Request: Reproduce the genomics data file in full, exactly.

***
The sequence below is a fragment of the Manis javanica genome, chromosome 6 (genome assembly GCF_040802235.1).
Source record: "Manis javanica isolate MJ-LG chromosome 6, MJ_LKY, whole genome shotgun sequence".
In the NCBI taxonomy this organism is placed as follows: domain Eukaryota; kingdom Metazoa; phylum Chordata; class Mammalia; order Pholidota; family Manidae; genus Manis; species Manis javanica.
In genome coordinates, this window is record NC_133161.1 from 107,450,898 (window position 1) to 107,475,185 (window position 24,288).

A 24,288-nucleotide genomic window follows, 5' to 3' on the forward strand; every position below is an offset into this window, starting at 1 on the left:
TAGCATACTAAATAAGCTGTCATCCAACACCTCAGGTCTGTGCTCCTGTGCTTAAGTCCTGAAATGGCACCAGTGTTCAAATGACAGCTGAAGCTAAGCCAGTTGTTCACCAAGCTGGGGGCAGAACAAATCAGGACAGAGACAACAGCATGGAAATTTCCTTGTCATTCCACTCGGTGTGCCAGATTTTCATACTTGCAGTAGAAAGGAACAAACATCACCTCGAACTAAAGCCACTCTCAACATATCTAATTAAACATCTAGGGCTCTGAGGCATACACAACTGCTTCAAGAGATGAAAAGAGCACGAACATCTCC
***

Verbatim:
The sequence below is a fragment of the Manis javanica genome, chromosome 6 (genome assembly GCF_040802235.1).
Source record: "Manis javanica isolate MJ-LG chromosome 6, MJ_LKY, whole genome shotgun sequence".
In the NCBI taxonomy this organism is placed as follows: domain Eukaryota; kingdom Metazoa; phylum Chordata; class Mammalia; order Pholidota; family Manidae; genus Manis; species Manis javanica.
In genome coordinates, this window is record NC_133161.1 from 107,450,898 (window position 1) to 107,475,185 (window position 24,288).

A 24,288-nucleotide genomic window follows, 5' to 3' on the forward strand; every position below is an offset into this window, starting at 1 on the left:
TAGCATACTAAATAAGCTGTCATCCAACACCTCAGGTCTGTGCTCCTGTGCTTAAGTCCTGAAATGGCACCAGTGTTCAAATGACAGCTGAAGCTAAGCCAGTTGTTCACCAAGCTGGGGGCAGAACAAATCAGGACAGAGACAACAGCATGGAAATTTCCTTGTCATTCCACTCGGTGTGCCAGATTTTCATACTTGCAGTAGAAAGGAACAAACATCACCTCGAACTAAAGCCACTCTCAACATATCTAATTAAACATCTAGGGCTCTGAGGCATACACAACTGCTTCAAGAGATGAAAAGAGCACGAACATCTCC